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Three Tips for Adapting to the Brave New World of Law Studies

Three Tips for Adapting to the Brave New World of Law Studies

  • Student Tips
Joanna HughesAug 17, 2016

The field of law is not the same today as it was 50, 25 or even 10 years ago. Perhaps of even greater note? It won’t be the same a decade from now as it is today. Let’s take a closer look at some of the changes impacting the law industry, along with highlighting three tips aimed at helping aspiring lawyers navigate these challenges toward successful, sought-after careers.

A Changing Landscape
Many factors are transforming the face of law. Leading the pack? Technology, which is playing out across everything from the automation of standard legal tasks to disruptive technologies aimed at increasing the efficiency of case management and back-office tasks. Just how significant is the potential impact of technology on the legal sphere? The Boston Consulting Group suggests that legal-technology solutions may perform as much as 50 percent of the work currently being done by junior lawyers.

As if this information isn’t ominous enough, consider the latest law school employment data from the American Bar Association revealing that the legal job rate for 2015 grads is just 59.2 percent. That means more than 40 percent of last year’s law school grads have yet to land full-time gigs a full 10 months after receiving their law degrees. So while law careers are often cited among the most lucrative professions, earning that high paycheck relies on one huge factor: getting a job in the first place.

The good news? Not only have legal job rates been rising at a steady albeit slow rate for the past four years, but job-minded law students can also take some steps to position themselves for success.

Three 21st Century Law Studies Tips
Just because the landscape of law is changing doesn’t mean there’s no room for you. In fact, lawyers who are ready, willing and able to think outside-the-(jury)box may end up with their pick of plum positions. The following tactics can help.

Recommended reading: How to study in law school?

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1. Know the Value of Niche
When it comes to “future-proofing,” equipping yourself with unique experiences and skills can position you not only to land a legal job, but to take on a leadership role in shaping the industry’s future. Adopting a commercially savvy outlook while keeping your own interests in mind can help.

Lawyers Weekly shares the example of business/law student Shaun Chung, who suggests parlaying passion into expertise which is transferrable to law. His advice? “Go out beyond the legal industry. The most important thing is not to silo your perspective to a legal perspective [alone].”

But tech is far from alone in its up-and-coming status. Privacy, environmental and health care are all among the hottest areas of practice for lawyers today.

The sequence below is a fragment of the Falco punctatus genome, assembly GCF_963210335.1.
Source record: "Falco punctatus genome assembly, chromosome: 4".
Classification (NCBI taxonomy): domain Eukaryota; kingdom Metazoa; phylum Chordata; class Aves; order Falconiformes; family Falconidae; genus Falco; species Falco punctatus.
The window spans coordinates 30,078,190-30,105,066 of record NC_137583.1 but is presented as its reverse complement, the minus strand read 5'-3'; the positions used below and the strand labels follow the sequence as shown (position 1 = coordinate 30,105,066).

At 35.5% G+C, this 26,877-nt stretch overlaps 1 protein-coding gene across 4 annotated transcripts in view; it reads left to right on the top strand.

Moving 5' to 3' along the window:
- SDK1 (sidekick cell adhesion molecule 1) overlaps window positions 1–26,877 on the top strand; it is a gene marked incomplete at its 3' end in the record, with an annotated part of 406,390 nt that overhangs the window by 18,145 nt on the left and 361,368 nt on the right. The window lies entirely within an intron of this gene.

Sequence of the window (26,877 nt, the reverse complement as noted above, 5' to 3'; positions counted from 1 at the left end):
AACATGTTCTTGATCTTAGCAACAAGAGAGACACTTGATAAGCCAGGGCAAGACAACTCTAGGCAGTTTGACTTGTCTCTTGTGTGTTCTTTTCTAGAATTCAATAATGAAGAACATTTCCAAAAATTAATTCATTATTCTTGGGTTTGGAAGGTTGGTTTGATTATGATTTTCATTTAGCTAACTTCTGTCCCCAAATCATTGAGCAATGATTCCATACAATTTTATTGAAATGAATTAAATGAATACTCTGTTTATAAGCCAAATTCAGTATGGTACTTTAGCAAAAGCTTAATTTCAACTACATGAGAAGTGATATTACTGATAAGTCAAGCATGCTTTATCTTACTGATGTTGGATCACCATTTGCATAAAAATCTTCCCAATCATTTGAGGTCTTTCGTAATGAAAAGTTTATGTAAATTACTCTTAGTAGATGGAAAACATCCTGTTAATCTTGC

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2. Count on Connections
In the digital age, it’s easy to overlook the value of human networking. The ability to call on everyone from peers to innovators in the field can help aspiring lawyers both identify growth areas and position themselves to move into them. Says Chung, “If I had an emerging interest in artificial intelligence, I would talk to a technically gifted computer scientist, but also go out and see what people are actually doing to commoditise legal service.” Attending industry events, meanwhile, can yield further insights into upcoming issues in the space.

Don’t wait to start your networking until after graduation, however. From connecting with people on LinkedIn to attending alumni events, there are near-endless ways to rub digital elbows in our social age.

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3. Accept that Flexibility is Marketable
One caveat worth noting about the data shared by the American Bar Association? These figures apply exclusively to full-time work. Willingness to consider other types of positions, such as part-time jobs and temporary gigs, can be a great way to get a foot in the door and/or gain real-world skills until you can land something full-time or permanent.

Geographic flexibility is also key. Law is dynamic; it ebbs and flows across areas of practice as well as areas of the country. Looking for a job in the legal-tech space? You’re more likely to find it in Silicon Valley than in a seaside resort town. Hoping to take over a small, private practice? Casting a wide net and being open to whatever comes your way can lead to the position of your dreams in an unexpected location.

The overall takeaway when it comes to the future of law jobs? While traditional careers may be harder to come by, there are plenty of opportunities for next-generation lawyers who understand the changing market and position themselves to step into critical positions as they arise.

Joanna Hughes

Joanna worked in higher education administration for many years at a leading research institution before becoming a full-time freelance writer. She lives in the beautiful White Mountains region of New Hampshire with her family.